This is the easy way to do it. There should be evidence of a built-in diode either on the device or on its data sheet.
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    Quote Originally Posted by AlKozak View Post
    I don't believe a thyrector (that's what this device is, essentially) does much to protect a switch. Not. at least, a switch sized properly for the device being controlled.

    The voltage spikes from a reactive load are far more significant when the controller is a solid state device like a transistor. By significant, I mean they are more likely to do damage since the reverse voltage spike upon shutoff of the device is more likely to exceed the Vce breakdown voltage. Typically this is suppressed by placing a conventional rectifier diode across the inductive load opposite to the circuit polarity.

    On the other hand, if you are hell bent on using miniature switches with gold plated contacts meant for small signal resistive loads, then yeah, you might consider some protection.

    Al
    Your point about solid state electronics is a good one. My 1025R has a lot of that in the dash console control module. My old tractor had nothing of the kind. It could be good practice to stifle any transients just so you don't have to wonder if they can get into that module, directly or inductively. For example, when I tap into the reverse switch to add backup lights, I think that switch goes straight back to the control module. I don't know what kind of protection they have built into that module. At the cost to replace it, I don't want to acquire the knowledge the hard way.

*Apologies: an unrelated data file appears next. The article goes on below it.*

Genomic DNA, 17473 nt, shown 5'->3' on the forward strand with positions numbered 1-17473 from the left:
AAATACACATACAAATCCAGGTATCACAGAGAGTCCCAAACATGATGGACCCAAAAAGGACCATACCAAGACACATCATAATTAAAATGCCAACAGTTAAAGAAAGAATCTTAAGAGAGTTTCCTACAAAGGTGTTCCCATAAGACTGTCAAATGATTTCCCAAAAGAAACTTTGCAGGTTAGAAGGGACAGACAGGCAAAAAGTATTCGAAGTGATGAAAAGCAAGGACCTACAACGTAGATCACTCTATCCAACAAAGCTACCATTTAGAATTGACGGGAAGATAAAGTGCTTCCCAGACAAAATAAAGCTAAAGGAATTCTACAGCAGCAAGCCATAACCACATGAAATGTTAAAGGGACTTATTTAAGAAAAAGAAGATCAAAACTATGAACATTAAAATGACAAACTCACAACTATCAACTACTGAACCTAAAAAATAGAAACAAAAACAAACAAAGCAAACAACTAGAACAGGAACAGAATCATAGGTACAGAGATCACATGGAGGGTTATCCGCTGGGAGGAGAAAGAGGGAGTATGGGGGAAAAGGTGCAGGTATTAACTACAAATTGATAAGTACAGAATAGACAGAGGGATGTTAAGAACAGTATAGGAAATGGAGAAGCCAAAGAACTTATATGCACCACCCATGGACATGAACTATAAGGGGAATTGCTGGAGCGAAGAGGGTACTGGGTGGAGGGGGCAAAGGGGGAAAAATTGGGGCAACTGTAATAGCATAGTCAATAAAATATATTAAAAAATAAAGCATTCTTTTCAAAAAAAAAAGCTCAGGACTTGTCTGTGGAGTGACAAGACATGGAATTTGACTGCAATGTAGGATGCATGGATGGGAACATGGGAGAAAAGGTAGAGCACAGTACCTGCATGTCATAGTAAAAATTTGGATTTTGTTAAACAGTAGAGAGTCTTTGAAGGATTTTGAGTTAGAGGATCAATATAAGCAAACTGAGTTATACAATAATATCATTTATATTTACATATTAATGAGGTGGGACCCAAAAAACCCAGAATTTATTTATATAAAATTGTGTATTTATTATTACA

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    Quote Originally Posted by RadarDon View Post
    I followed the link back to eepete's outstanding explanation. It brought back a lot of memories. I can't add to the Tech Library post so I'll put it here.

    The energy left in the coil tries to go back on the circuit that energized it, either the contacts of another relay in a complicated control circuit (circa 40's - 60's) or the switch that energized it (more today). It usually caused arcing on those contacts. The simple diodes were called antichatter diodes because sometimes all the energy excitement caused the controlled relay to "bounce" making new problems somewhere else.